A tough agenda faces Neiman Marcus’ new CEO
Recently the Neiman Marcus Group named former Ralph Lauren executive Geoffroy van Raemdonck as their new CEO, replacing company veteran Karen Katz (full disclosure: once my boss). While not terribly surprising given the company’s struggles under a mountain of debt, extremely rocky “NMG One” systems implementation and largely stagnant growth, the move does come at a critical time for North America’s leading luxury retailer.
As van Raemdonck takes the helm next month (and Katz moves to a Board position), he will be faced with addressing several important and vexing challenges. As I was SVP of strategy, business development & multi-channel marketing for the Neiman Marcus Group from 2004–08 (most of that time reporting to then CEO Burt Tansky) I have a somewhat unique perspective on what requires intense and urgent focus. Here’s my take:
Growing share in a mature and shifting market
As I wrote nearly a year ago, much of luxury retail has hit a wall. Many brands, including Neiman Marcus and its most direct competitor Saks Fifth Avenue, have struggled to grow both top and bottom line as core customers “age out” of peak spending years and very few new store locations exist. Neiman’s also has one of the highest e-commerce’s penetration in the industry and much of that growth is now merely channel shift.
Competition is also intensifying. In addition to the myriad online competitors, many of Neiman’s key vendors wisely continue to invest in direct-to-consumer growth strategies as they recognize the advantages of forging a direct relationship with consumers, the strategic brand control that operating their own stores and website affords and the opportunity for greater margins. Some are even pulling back from wholesale selling to create more exclusivity and more tightly managed distribution.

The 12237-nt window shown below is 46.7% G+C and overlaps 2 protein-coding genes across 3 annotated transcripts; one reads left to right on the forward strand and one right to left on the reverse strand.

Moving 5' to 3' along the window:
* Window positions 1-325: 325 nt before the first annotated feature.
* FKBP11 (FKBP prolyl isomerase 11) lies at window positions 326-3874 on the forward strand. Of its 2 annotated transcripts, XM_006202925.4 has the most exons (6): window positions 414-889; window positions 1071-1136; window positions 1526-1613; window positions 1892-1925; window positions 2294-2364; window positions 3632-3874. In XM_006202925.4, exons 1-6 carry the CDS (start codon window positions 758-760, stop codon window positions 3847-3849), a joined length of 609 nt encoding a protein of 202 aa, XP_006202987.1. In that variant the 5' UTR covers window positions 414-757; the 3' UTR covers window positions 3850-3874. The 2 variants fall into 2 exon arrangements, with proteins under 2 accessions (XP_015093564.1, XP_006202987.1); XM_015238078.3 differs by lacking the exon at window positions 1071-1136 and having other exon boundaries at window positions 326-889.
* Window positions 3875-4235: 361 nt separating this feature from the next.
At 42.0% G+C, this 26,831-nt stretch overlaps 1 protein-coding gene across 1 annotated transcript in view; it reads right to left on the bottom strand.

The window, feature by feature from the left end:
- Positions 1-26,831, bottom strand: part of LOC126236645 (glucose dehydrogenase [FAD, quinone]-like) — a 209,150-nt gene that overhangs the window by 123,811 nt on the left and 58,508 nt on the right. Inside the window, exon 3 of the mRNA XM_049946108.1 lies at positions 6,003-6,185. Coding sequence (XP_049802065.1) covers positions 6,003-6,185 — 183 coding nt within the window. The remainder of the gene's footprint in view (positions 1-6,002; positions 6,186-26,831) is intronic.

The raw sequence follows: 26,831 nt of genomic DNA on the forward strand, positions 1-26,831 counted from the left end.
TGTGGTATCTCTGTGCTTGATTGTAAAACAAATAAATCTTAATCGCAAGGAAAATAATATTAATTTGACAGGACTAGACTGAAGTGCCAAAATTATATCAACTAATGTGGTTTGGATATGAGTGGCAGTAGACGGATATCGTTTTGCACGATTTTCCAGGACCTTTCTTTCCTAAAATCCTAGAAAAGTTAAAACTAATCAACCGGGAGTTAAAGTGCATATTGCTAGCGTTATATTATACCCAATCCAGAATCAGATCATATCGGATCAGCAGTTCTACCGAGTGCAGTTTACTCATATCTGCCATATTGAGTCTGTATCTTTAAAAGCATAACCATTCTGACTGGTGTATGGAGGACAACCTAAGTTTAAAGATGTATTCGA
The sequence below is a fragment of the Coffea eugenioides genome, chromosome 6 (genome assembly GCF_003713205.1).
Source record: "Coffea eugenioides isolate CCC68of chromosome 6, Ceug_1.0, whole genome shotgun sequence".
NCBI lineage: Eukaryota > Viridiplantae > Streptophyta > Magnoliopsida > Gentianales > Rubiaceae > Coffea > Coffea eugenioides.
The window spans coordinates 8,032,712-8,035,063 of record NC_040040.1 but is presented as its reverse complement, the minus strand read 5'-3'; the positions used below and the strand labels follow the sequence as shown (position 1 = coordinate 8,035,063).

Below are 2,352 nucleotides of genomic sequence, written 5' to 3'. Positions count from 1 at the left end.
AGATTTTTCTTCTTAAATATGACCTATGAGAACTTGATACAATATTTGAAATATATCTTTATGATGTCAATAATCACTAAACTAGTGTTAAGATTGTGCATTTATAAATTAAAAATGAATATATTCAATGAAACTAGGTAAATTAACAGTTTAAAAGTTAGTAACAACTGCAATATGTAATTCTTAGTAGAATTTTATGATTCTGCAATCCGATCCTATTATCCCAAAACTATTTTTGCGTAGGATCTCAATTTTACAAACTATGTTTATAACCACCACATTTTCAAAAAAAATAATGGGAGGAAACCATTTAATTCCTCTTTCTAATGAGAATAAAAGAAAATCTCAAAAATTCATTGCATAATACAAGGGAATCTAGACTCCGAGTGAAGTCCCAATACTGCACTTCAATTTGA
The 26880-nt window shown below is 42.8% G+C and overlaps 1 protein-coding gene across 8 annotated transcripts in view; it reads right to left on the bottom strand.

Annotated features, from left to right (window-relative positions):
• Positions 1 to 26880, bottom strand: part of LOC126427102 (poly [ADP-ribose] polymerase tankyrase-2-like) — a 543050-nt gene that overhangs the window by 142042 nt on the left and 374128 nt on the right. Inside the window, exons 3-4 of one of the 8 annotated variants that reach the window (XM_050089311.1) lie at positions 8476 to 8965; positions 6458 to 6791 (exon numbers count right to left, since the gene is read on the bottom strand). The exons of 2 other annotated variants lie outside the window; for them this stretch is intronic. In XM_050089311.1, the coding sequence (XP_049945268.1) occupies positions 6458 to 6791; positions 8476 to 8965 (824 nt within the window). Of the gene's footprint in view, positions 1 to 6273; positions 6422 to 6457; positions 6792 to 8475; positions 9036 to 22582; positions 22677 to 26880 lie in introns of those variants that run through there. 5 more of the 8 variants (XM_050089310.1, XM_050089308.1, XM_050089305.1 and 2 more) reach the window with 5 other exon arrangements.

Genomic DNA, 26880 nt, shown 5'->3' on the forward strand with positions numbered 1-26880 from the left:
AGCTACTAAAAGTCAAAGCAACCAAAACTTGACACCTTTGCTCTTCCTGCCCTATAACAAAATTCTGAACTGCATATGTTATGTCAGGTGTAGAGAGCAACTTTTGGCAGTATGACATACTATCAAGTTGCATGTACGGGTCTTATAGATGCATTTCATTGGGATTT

Affluent consumer behavior is also evolving markedly. After the financial crisis fewer customers seem willing to spend as conspicuously as before– despite a booming stock market and growing wealth inequality. Moreover, younger customers are starting to represent a growing percentage of the potential target market and clearly they are more digitally savvy, less logo conscious and don’t (yet?) seem to value the core elements of the luxury department store experience. All these factors create strong headwinds for Neiman Marcus’ hopes to restore significant revenue growth.
An overplayed hand
The work my customer insight team did on customer segment performance in 2007–08 revealed several alarming trends. While we were doing well with the uber-wealthy who tended to pay full price and were largely impervious to our raising average unit prices 7–9% per year, the rest of our business was weakening considerably and steadily. For customers who represented more than 2/3 of our profits, we were experiencing decreasing customer counts and lower transaction levels every year. In fact, literally all of our comparable store growth in the prior 5 years could be explained by the growth in average unit retail. While this was tolerated (and maybe even appreciated) by our very best customers, we were leaking business to Nordstrom (and others) as many very good customers found our ever increasing prices to be too high and our customer experience frequently lacking.
The strategy that had gotten Neiman’s to a leadership position was starting to run out of gas. Until the financial crisis hit (and Burt Tansky retired) little of substance was done to address this growing issue. While Karen Katz has made some inroads during her tenure, the brand still suffers from too narrow a customer base and little demonstrated ability to grow customer and transaction counts. This is the single biggest strategic challenge facing the company over the long term.
Unsustainable debt load
Neiman’s private equity owners paid way too much and saddled the company with a debt level that, unaddressed, will bring the company to its knees. There is simply no way for the brand to earn its way out of the problem. It is merely a matter of time before a significant restructuring of some sort must take place. The sooner this gets resolved the better, but thus far, despite the obviousness of the issue, neither the equity or debt holders have been willing to take the necessary haircut. Hope is not a strategy.
Limited degrees of freedom and flexibility